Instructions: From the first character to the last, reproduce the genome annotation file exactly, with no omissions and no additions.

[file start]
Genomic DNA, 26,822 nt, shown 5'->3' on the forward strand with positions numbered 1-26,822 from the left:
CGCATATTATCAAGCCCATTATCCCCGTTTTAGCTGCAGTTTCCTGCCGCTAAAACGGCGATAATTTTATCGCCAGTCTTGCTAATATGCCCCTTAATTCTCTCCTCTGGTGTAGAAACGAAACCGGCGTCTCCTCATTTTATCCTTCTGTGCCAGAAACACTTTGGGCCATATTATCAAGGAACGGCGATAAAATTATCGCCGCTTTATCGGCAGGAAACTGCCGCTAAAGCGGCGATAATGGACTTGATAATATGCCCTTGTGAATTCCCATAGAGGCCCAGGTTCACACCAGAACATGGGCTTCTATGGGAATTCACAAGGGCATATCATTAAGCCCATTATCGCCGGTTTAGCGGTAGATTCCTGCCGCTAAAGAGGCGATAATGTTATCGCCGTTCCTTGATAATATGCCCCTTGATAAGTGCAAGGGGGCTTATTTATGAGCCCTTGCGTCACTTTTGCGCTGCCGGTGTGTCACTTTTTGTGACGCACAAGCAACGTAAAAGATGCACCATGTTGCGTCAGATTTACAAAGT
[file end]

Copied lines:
Genomic DNA, 26,822 nt, shown 5'->3' on the forward strand with positions numbered 1-26,822 from the left:
CGCATATTATCAAGCCCATTATCCCCGTTTTAGCTGCAGTTTCCTGCCGCTAAAACGGCGATAATTTTATCGCCAGTCTTGCTAATATGCCCCTTAATTCTCTCCTCTGGTGTAGAAACGAAACCGGCGTCTCCTCATTTTATCCTTCTGTGCCAGAAACACTTTGGGCCATATTATCAAGGAACGGCGATAAAATTATCGCCGCTTTATCGGCAGGAAACTGCCGCTAAAGCGGCGATAATGGACTTGATAATATGCCCTTGTGAATTCCCATAGAGGCCCAGGTTCACACCAGAACATGGGCTTCTATGGGAATTCACAAGGGCATATCATTAAGCCCATTATCGCCGGTTTAGCGGTAGATTCCTGCCGCTAAAGAGGCGATAATGTTATCGCCGTTCCTTGATAATATGCCCCTTGATAAGTGCAAGGGGGCTTATTTATGAGCCCTTGCGTCACTTTTGCGCTGCCGGTGTGTCACTTTTTGTGACGCACAAGCAACGTAAAAGATGCACCATGTTGCGTCAGATTTACAAAGT